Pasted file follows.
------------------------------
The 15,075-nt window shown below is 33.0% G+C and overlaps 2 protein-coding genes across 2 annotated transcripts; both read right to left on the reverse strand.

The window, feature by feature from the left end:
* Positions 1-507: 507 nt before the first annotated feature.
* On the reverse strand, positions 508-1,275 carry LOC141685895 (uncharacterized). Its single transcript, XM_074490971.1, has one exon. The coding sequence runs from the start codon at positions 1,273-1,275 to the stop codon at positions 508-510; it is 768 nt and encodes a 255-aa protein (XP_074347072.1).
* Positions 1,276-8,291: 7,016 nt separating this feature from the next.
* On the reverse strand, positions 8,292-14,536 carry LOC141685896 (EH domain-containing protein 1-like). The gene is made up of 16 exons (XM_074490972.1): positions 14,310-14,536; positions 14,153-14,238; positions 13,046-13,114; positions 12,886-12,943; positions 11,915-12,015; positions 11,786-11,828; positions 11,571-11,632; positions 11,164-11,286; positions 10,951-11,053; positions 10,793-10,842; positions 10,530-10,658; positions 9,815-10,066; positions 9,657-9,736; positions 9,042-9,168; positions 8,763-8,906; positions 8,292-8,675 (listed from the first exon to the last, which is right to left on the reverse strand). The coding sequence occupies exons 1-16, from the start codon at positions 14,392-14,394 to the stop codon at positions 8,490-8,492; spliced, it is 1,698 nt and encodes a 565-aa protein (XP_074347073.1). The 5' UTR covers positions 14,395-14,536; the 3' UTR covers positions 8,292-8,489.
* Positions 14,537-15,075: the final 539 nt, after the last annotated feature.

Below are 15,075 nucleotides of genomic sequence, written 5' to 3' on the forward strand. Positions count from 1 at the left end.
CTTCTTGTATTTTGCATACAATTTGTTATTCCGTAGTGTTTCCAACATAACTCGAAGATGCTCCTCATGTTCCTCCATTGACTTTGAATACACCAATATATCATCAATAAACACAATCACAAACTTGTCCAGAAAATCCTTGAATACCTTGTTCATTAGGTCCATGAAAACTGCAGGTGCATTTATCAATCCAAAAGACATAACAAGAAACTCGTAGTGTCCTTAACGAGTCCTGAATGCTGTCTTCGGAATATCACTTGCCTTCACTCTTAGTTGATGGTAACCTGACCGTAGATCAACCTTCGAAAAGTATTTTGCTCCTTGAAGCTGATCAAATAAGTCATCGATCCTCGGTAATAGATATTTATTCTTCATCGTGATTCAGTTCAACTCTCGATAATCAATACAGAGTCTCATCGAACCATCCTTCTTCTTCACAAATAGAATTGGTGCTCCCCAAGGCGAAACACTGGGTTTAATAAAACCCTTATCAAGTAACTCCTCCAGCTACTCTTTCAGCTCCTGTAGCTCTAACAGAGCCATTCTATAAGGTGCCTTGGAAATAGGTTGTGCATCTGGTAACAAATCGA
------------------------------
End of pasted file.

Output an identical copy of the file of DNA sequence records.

The 15,075-nt window shown below is 33.0% G+C and overlaps 2 protein-coding genes across 2 annotated transcripts; both read right to left on the reverse strand.

The window, feature by feature from the left end:
* Positions 1-507: 507 nt before the first annotated feature.
* On the reverse strand, positions 508-1,275 carry LOC141685895 (uncharacterized). Its single transcript, XM_074490971.1, has one exon. The coding sequence runs from the start codon at positions 1,273-1,275 to the stop codon at positions 508-510; it is 768 nt and encodes a 255-aa protein (XP_074347072.1).
* Positions 1,276-8,291: 7,016 nt separating this feature from the next.
* On the reverse strand, positions 8,292-14,536 carry LOC141685896 (EH domain-containing protein 1-like). The gene is made up of 16 exons (XM_074490972.1): positions 14,310-14,536; positions 14,153-14,238; positions 13,046-13,114; positions 12,886-12,943; positions 11,915-12,015; positions 11,786-11,828; positions 11,571-11,632; positions 11,164-11,286; positions 10,951-11,053; positions 10,793-10,842; positions 10,530-10,658; positions 9,815-10,066; positions 9,657-9,736; positions 9,042-9,168; positions 8,763-8,906; positions 8,292-8,675 (listed from the first exon to the last, which is right to left on the reverse strand). The coding sequence occupies exons 1-16, from the start codon at positions 14,392-14,394 to the stop codon at positions 8,490-8,492; spliced, it is 1,698 nt and encodes a 565-aa protein (XP_074347073.1). The 5' UTR covers positions 14,395-14,536; the 3' UTR covers positions 8,292-8,489.
* Positions 14,537-15,075: the final 539 nt, after the last annotated feature.

Below are 15,075 nucleotides of genomic sequence, written 5' to 3' on the forward strand. Positions count from 1 at the left end.
CTTCTTGTATTTTGCATACAATTTGTTATTCCGTAGTGTTTCCAACATAACTCGAAGATGCTCCTCATGTTCCTCCATTGACTTTGAATACACCAATATATCATCAATAAACACAATCACAAACTTGTCCAGAAAATCCTTGAATACCTTGTTCATTAGGTCCATGAAAACTGCAGGTGCATTTATCAATCCAAAAGACATAACAAGAAACTCGTAGTGTCCTTAACGAGTCCTGAATGCTGTCTTCGGAATATCACTTGCCTTCACTCTTAGTTGATGGTAACCTGACCGTAGATCAACCTTCGAAAAGTATTTTGCTCCTTGAAGCTGATCAAATAAGTCATCGATCCTCGGTAATAGATATTTATTCTTCATCGTGATTCAGTTCAACTCTCGATAATCAATACAGAGTCTCATCGAACCATCCTTCTTCTTCACAAATAGAATTGGTGCTCCCCAAGGCGAAACACTGGGTTTAATAAAACCCTTATCAAGTAACTCCTCCAGCTACTCTTTCAGCTCCTGTAGCTCTAACAGAGCCATTCTATAAGGTGCCTTGGAAATAGGTTGTGCATCTGGTAACAAATCGA